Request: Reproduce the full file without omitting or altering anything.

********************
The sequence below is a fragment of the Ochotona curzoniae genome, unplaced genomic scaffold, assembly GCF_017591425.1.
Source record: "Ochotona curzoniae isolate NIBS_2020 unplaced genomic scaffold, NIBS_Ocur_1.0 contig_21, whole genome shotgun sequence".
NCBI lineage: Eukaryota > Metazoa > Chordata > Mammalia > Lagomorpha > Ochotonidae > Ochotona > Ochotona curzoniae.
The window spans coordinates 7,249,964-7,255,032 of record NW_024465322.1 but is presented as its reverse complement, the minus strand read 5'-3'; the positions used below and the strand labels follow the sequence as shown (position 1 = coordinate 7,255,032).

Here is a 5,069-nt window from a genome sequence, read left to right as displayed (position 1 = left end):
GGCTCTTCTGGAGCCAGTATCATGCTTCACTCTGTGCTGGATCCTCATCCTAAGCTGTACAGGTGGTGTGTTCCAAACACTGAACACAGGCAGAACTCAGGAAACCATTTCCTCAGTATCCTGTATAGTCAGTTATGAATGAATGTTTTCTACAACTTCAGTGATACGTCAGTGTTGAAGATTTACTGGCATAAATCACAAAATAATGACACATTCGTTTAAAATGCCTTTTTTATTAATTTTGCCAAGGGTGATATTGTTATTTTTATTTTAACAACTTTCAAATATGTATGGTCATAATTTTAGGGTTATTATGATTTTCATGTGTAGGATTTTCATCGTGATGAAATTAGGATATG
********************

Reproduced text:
The sequence below is a fragment of the Ochotona curzoniae genome, unplaced genomic scaffold, assembly GCF_017591425.1.
Source record: "Ochotona curzoniae isolate NIBS_2020 unplaced genomic scaffold, NIBS_Ocur_1.0 contig_21, whole genome shotgun sequence".
NCBI lineage: Eukaryota > Metazoa > Chordata > Mammalia > Lagomorpha > Ochotonidae > Ochotona > Ochotona curzoniae.
The window spans coordinates 7,249,964-7,255,032 of record NW_024465322.1 but is presented as its reverse complement, the minus strand read 5'-3'; the positions used below and the strand labels follow the sequence as shown (position 1 = coordinate 7,255,032).

Here is a 5,069-nt window from a genome sequence, read left to right as displayed (position 1 = left end):
GGCTCTTCTGGAGCCAGTATCATGCTTCACTCTGTGCTGGATCCTCATCCTAAGCTGTACAGGTGGTGTGTTCCAAACACTGAACACAGGCAGAACTCAGGAAACCATTTCCTCAGTATCCTGTATAGTCAGTTATGAATGAATGTTTTCTACAACTTCAGTGATACGTCAGTGTTGAAGATTTACTGGCATAAATCACAAAATAATGACACATTCGTTTAAAATGCCTTTTTTATTAATTTTGCCAAGGGTGATATTGTTATTTTTATTTTAACAACTTTCAAATATGTATGGTCATAATTTTAGGGTTATTATGATTTTCATGTGTAGGATTTTCATCGTGATGAAATTAGGATATG